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Bamboo, horsetail and many grasses incorporate silicates into their tissues to protect themselves from grazers. Diatoms use it to build a glassy outer shell. Carbon is still the choice for metabolism, but I can see that life could have switched towards more silicon in cell walls and body structures. Silicones too (Si-O bonds) can be produced from silicates.

By what mechanisms marine as well as land organisms on Earth extract the silicates for building up their body? It is almost insoluble in water at standard temperature and pressure. Does it serve for metabolism or just physical structure?

EDIT: The question's scope is limited to silicon compounds the organism may absorb or ingest for the purpose on incorporating it into tissue or as a metabolic component.

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    $\begingroup$ Some silicates are readily soluble in water; for example, the widespread sodium silicate. Don't confuse silica (aka quartz) and silicates; they are very different substances. Biomineralization is a vast subject. Please consider taking the Tour to learn about this forum and then reformulating the question to focus on one problem relevant to your work; as it stands it risks being closed as too broad. $\endgroup$ – AlexP Sep 23 '17 at 22:49
  • $\begingroup$ It's dubious that there are silicon-based life forms. en.wikipedia.org/wiki/… "Silicon, unlike carbon, lacks the ability to form chemical bonds with diverse types of atoms as is necessary for the chemical versatility required for metabolism. ... Silicon ... interacts with very few other types of atoms. ... silicon ... molecules (are) "monotonous compared with the combinatorial universe of organic macromolecules". ... silicon atoms are much bigger, having a larger mass and atomic radius, and so have difficulty forming double bonds" $\endgroup$ – RonJohn Sep 24 '17 at 6:52
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This article gives some idea of the ways in which Silicates are used biologically. Bear in mind that silica (Silicon dioxide) is very distinct from silicates (such as Sodium silicate) The former is very insoluble but the latter is very soluble.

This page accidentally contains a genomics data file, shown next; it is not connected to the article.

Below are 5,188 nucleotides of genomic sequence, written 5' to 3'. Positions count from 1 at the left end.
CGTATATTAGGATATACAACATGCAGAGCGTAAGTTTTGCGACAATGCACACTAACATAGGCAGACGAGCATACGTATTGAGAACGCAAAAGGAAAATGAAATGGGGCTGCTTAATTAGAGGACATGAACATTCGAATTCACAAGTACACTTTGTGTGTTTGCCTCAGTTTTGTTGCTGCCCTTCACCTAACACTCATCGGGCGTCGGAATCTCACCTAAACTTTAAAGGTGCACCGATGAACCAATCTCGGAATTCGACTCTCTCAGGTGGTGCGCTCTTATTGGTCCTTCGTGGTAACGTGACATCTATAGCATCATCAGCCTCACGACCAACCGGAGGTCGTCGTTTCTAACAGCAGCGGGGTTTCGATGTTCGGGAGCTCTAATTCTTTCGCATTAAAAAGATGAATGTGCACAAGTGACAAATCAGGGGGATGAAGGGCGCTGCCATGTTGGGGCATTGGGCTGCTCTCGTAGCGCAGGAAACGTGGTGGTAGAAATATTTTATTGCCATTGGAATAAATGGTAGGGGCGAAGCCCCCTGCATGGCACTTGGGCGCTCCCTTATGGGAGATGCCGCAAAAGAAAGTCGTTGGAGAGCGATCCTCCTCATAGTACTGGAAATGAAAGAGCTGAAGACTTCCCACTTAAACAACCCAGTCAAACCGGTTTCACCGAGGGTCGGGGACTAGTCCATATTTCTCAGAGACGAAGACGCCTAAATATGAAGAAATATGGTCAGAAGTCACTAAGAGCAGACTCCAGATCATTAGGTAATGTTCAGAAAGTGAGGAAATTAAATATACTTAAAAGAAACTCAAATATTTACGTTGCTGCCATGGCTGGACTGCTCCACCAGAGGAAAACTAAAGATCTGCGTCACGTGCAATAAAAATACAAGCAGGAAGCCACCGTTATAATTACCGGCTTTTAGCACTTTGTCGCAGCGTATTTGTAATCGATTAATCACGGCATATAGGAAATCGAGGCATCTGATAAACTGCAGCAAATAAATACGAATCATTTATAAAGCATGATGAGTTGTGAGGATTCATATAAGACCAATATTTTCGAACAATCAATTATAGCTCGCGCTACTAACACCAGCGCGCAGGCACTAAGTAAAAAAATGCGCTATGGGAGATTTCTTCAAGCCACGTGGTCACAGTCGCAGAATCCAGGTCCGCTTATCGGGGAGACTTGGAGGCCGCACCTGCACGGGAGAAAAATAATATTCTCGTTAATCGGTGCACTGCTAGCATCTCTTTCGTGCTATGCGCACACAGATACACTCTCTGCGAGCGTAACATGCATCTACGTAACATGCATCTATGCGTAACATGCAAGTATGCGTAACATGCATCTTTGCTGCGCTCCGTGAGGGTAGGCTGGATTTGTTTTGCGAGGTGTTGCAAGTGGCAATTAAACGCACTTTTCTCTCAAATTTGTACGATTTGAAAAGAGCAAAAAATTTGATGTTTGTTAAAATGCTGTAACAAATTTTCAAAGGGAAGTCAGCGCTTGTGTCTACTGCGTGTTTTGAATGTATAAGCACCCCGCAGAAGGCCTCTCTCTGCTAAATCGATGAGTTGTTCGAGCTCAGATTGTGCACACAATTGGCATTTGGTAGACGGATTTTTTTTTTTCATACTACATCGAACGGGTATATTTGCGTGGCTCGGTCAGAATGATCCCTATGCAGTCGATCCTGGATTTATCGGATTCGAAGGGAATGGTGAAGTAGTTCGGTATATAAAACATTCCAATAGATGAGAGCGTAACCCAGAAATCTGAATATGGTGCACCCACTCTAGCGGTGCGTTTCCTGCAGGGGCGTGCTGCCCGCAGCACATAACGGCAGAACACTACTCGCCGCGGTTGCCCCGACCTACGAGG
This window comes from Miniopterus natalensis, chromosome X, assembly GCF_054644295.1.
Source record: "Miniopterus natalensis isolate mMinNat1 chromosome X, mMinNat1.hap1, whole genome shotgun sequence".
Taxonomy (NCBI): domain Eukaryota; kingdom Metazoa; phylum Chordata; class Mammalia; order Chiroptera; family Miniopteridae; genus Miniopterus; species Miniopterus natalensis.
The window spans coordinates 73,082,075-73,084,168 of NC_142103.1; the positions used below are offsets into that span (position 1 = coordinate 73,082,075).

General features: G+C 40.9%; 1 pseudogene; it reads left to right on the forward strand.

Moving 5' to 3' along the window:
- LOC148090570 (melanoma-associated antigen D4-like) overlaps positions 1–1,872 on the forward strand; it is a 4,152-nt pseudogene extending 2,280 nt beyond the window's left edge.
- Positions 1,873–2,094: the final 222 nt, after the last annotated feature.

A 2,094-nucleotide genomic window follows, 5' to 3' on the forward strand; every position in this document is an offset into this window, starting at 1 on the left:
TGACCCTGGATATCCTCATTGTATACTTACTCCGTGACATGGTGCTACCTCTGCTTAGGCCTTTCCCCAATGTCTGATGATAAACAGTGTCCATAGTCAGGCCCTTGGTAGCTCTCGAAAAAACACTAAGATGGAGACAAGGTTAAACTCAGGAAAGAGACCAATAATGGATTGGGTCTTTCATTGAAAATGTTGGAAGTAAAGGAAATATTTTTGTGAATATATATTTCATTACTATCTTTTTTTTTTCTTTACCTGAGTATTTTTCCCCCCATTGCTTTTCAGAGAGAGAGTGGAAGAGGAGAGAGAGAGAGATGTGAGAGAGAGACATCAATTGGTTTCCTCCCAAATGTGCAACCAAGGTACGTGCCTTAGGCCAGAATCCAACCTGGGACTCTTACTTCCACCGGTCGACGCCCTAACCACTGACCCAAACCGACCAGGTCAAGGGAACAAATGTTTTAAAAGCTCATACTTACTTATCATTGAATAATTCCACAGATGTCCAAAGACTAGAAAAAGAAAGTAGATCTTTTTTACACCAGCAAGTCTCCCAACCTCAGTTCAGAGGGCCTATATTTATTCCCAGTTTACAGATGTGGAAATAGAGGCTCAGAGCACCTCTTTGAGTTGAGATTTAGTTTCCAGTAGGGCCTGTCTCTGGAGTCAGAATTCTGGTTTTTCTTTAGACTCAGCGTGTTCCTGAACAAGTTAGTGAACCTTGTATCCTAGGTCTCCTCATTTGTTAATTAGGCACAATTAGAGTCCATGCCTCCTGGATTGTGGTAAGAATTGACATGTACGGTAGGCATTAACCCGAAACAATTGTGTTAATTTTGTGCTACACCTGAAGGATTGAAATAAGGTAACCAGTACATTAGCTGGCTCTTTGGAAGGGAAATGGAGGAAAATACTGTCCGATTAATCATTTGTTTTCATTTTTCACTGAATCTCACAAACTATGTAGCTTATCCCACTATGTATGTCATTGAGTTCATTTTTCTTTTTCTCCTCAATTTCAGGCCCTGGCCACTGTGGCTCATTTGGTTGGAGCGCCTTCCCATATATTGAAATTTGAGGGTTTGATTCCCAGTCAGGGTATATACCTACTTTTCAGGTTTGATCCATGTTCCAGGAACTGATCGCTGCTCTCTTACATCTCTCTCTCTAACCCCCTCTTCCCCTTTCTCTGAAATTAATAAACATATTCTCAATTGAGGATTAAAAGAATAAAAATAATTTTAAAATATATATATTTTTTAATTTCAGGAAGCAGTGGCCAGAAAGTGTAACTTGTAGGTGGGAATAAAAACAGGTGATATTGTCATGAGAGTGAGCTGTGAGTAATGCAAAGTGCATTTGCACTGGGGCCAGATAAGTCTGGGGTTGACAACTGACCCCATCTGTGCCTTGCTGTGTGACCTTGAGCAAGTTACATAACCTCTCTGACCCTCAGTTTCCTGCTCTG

Silicon compounds are found in biological systems but their role is more supplementary and peripheral rather than central and metabolic. That’s not to say it is not extremely important to organisms that use it. So It has been suggested that Silicon might be capable of acting as the basic element for building life replacing carbon. Whilst Silicon can form a wide range of compounds, the scope for forming compounds is much less than that seen in carbon. So Silicon based life forms whilst not being entirely ruled out seem less likely than carbon based ones.

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Organisms that use silica for shells and tissues make opal out of sodium silicate; these include the horsetails and grasses you mention, sponges, radiolarians and diatoms.

There is another way organisms can use silicon, but as SiO2 or quartz (and other silicate minerals). Pick it up off the ground. caddisfly larva from http://bugguide.net/node/view/1302204

This caddisfly larva has used sand, probably (at least in part) from quartz and assembled a shell from it.

Here are some fine tests made of sand by the formidable and predatory Foraminiferans.

foraminiferan tests made of sand http://jfr.geoscienceworld.org/content/38/3/193

Sand is also useful for ad hoc temporary shells.

sandy seal from https://matthewmeierphoto.photoshelter.com/image/I00004RiJurIEhsQ

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